Since Rodney King, we've been told that citizens with video cameras will deter excessive force by law enforcement. As video cameras have miniaturized until they're just one app on a smartphone, we're told the same thing, only more emphatically. Patrick highlighted the possibilities here years ago, though sounding a note of caution that a mechanism for reporting what you've taped to a powerful entity is as important as the recording itself.
But you really didn't think that it was going to be that easy, did you?
A certain segment of law enforcement has always viewed the use of force against citizens not as an ugly necessity in extreme circumstances but as a perquisite of the job. Those cops are not going to change their spots just because everyone's got an iPhone. So now we have pushback. Radley Balko documented it at Reason, Carlos Miller documents it tirelessly at Photography Is Not A Crime, and Injustice Everywhere frequently has pertinent stories.
Sometimes the pushback is cloaked in shameless OMG-9/11-CHANGED-EVERYTHING rhetoric, and sometimes it's straight-up thuggery. Cops arrest people for filming police conduct — whether it's out in public or from the photographer's own lawn. Cops profess not to recognize cameras and pretend they are potential weapons, sending the not-too-subtle message that pointing a camera might get your ass shot. When they think they can get away with it, they destroy cameras wholesale. Prosecutors back the cops up: they prosecute citizens for things like "wiretapping" or "disorderly conduct" when they record encounters with cops (even — or perhaps especially — angry and abusive cops), and they abuse governmental power in an effort to keep government-created recordings secret.
So, how is this relevant today? Well, a link on Reddit led me to a disturbing but entirely consistent-with-this trend discovery: Google's Transparency Report, in which Google describes the number and type of take-down demands it receives. Did you think that the New Professionals would be content arresting photographers in the street? Hell, no. If we've gone digital, so have they. And they know how to work the system. Google reports:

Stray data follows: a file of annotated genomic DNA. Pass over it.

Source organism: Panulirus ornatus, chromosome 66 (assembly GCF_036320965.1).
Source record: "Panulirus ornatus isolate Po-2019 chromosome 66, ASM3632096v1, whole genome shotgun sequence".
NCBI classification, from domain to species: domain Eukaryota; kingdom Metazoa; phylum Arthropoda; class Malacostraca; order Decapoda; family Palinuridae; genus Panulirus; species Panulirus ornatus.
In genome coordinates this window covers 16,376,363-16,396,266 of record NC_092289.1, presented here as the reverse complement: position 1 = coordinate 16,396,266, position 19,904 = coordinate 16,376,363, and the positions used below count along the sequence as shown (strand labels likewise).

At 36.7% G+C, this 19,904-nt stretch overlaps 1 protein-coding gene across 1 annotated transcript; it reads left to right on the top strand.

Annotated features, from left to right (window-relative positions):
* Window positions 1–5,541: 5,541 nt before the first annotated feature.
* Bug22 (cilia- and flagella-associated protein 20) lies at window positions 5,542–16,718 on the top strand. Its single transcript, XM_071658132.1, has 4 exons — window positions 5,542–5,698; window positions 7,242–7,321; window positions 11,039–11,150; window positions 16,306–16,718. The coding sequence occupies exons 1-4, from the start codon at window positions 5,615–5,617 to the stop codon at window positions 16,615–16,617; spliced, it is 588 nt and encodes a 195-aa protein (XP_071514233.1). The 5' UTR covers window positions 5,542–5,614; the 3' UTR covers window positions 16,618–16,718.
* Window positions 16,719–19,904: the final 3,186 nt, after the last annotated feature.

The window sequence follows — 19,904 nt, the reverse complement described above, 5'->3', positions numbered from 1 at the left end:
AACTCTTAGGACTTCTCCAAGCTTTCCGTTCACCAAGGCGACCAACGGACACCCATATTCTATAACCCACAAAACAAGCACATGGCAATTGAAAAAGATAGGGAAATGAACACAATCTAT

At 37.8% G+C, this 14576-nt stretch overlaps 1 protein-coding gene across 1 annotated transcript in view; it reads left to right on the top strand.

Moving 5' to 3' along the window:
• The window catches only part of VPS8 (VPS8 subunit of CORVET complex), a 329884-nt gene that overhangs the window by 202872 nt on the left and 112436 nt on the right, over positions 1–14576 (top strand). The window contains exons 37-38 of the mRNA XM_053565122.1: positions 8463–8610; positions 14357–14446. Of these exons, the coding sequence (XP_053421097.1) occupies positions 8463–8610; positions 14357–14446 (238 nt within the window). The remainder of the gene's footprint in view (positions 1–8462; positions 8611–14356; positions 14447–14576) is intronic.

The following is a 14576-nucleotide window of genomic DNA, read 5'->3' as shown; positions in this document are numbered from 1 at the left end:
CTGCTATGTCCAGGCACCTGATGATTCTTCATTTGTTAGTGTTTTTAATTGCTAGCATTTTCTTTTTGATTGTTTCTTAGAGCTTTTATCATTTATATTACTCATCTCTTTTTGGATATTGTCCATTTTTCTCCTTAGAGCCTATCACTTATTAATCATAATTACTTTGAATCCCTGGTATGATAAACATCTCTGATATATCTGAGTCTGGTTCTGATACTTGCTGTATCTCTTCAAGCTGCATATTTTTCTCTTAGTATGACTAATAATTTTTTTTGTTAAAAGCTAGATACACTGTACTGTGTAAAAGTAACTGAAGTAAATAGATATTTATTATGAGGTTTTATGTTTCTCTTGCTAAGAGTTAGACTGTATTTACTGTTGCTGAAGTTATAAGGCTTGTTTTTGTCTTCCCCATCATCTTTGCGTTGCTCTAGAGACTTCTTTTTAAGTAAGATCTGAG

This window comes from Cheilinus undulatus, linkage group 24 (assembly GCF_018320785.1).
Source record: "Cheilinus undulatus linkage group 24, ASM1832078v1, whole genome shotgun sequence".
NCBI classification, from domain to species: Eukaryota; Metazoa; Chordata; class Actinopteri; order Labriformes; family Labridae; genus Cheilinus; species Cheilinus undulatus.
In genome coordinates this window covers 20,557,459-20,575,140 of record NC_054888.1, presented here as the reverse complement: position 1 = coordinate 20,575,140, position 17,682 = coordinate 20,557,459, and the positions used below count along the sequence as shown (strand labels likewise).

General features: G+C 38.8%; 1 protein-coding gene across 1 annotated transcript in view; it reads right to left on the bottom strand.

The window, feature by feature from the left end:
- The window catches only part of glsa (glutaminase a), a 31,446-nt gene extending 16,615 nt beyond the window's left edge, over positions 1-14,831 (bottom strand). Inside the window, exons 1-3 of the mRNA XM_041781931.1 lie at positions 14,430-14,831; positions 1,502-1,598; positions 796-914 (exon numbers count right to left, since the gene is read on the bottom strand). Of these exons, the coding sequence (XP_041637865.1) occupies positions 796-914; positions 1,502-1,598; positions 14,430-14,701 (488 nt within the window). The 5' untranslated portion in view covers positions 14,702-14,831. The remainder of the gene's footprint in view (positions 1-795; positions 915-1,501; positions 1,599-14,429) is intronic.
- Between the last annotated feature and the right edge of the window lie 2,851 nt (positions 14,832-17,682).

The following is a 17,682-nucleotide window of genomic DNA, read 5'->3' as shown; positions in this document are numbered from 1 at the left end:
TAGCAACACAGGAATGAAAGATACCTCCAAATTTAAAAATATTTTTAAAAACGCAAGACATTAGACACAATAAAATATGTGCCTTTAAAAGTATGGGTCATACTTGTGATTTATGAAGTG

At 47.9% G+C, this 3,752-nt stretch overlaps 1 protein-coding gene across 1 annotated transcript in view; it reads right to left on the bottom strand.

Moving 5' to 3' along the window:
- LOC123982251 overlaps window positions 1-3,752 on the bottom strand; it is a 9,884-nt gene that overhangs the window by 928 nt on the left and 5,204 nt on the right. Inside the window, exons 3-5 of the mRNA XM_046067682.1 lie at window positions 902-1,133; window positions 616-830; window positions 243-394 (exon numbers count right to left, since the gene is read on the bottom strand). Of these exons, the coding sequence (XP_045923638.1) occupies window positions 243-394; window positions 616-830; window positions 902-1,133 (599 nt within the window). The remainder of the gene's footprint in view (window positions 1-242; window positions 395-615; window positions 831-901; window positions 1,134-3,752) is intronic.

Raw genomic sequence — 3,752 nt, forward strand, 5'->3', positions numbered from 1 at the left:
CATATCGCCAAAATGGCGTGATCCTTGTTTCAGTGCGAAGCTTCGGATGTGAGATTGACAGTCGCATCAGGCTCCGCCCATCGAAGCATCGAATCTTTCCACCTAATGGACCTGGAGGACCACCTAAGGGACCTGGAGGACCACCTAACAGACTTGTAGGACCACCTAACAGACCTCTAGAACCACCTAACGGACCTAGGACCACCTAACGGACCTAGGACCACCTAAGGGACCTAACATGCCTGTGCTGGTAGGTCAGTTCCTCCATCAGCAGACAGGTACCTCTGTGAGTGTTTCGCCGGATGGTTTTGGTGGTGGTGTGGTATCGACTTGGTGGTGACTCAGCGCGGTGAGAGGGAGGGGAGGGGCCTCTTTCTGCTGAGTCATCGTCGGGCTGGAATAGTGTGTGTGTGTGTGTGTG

We received a request from a local law enforcement agency to remove YouTube videos of police brutality, which we did not remove. Separately, we received requests from a different local law enforcement agency for removal of videos allegedly defaming law enforcement officials. We did not comply with those requests, which we have categorized in this Report as defamation requests.
Click that link and see the statistics for various six-month periods. Note that Google records not just take-down demands (including categories for executive and police demands premised on "national security" and "criticism," among others), but demands for user identifying information. Police would never abuse the system by demanding the identity of photographers who posted videos documenting their conduct, would they? Heaven forfend.
So: bear in mind, when you consider measures like SOPA, that giving the government increased power over internet posts and increased ability to seek out user information may not just impact talking about music and movies — it might impact our ability to talk about, and document, police misconduct. Think the police would never seek to abuse such power? Then you're a damned fool.
Last 5 posts by Ken White
- Gawker, Money, Speech, And Justice - August 18th, 2016
- Lawsplainer: No, Donald Trump's "Second Amendment" Comment Isn't Criminal - August 9th, 2016
- Why Openness About Mental Illness is Worth The Effort And Discomfort - August 9th, 2016
- A Rare Federal Indictment For Online Threats Against Game Industry - July 28th, 2016
- John Hinckley, Jr. and the Rule of Law - July 27th, 2016